Saturday, 16 March 2013

Zheng Ho, It's Off to Manda We Go

It is actually Zheng He not Zheng Ho, but it does not sound as catchy in the title!...we'll talk more on Zheng He in a moment. For now, picture yourself here...

Manda Bay, Africa
It is pretty isn't it? Azure blue waters, palm trees, pristine white beaches?  Hot sands and coral reefs? Sounds like a great place to go doesn't it? Well, in the early fifteenth century the Chinese thought so too, although it is not until now that we realise they had been there.

The island, Manda, is a part of the Lamu Archipelago, Kenya, and can be found approximately 320 kilometres (200 miles) north east of Mombasa. It has a colourful history which includes a role as a trading port from 200AD to 1430AD.
On the island of Manda in December 2012, and on the first day of excavations, a team of Archaeologists led by the University of Illinois in Chicago, discoverd a 600 year old coin. Likely worn on the belt, it is a lovely little coin of copper and silver with a square hole in the centre.
The clear and well preserved Chinese writing cast upon its surface declares it a coin of  Emperor Yongle, the third Emperor of the Ming Dynasty who is perhaps best known for beginning construction of The Forbidden City.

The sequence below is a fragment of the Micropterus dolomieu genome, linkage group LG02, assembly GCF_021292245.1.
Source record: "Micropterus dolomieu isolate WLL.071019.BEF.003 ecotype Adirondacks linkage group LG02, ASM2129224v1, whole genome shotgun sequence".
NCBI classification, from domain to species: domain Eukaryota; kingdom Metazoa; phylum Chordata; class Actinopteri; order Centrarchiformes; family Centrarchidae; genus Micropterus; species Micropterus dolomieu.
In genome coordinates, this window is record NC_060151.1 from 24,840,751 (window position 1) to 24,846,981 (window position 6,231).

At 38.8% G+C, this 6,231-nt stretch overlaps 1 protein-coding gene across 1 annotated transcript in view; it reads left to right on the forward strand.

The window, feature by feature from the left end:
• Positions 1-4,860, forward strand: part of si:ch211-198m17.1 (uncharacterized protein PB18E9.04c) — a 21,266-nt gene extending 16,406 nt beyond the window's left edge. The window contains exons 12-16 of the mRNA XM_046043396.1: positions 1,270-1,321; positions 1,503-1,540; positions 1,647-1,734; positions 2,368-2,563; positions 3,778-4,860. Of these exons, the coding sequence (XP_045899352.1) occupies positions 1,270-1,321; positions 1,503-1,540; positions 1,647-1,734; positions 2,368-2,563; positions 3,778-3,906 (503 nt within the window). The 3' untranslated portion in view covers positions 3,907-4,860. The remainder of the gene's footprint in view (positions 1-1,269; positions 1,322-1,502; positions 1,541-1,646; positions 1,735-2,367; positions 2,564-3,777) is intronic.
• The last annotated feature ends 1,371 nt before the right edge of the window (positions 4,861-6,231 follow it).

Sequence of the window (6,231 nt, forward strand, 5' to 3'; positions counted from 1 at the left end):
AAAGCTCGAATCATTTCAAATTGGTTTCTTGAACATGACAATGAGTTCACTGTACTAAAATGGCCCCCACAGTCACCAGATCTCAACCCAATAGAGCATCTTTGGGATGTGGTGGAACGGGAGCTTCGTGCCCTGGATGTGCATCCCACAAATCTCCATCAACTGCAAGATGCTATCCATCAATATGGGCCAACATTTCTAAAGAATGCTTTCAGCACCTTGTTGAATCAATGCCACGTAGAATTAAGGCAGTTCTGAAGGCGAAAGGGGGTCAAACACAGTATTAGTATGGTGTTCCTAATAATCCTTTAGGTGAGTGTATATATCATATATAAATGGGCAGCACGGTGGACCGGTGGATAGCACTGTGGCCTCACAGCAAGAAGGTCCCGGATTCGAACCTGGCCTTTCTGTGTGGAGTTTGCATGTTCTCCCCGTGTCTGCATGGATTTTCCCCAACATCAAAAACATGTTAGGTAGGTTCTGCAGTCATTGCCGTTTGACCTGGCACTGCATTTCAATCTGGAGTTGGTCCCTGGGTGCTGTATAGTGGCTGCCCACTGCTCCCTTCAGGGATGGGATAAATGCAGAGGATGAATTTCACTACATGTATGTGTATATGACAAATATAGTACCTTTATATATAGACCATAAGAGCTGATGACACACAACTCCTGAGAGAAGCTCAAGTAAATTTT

Considering its age and the climate it had lain hidden in all that time, it truly is surprising the condition is so good. After all, copper does not hold up well around alkalines (salt water) and acid. Elements found in abundance in environments such as Manda Island.

15th Century Chinese Coin Found on Manda
 This single coin, if proven authentic, could tell much about the history of the area. Unravelling the theories on Chinese connections to the Indian Ocean and the East Coast of Africa and what trading there was between China and these nations long before Europeans came on the scene.
The coin may also provide evidence that the famous Chinese Eunuch, Zheng He (sometimes also known as Cheng Ho) had been there in the early to mid Fifteenth century.

Admiral Zheng He, who commanded the Chinese Navy, had been on many voyages of discovery in the name of Emperor Yongle. It would be very illuminating for historians if he could be linked to Manda or proved that he had been there in person, but anyone following the story of this find will have to wait until they can finish the chemical analysis at The Field Museum in Chicago.  It is this analysis that will provide final details on this coins origins.

- MM

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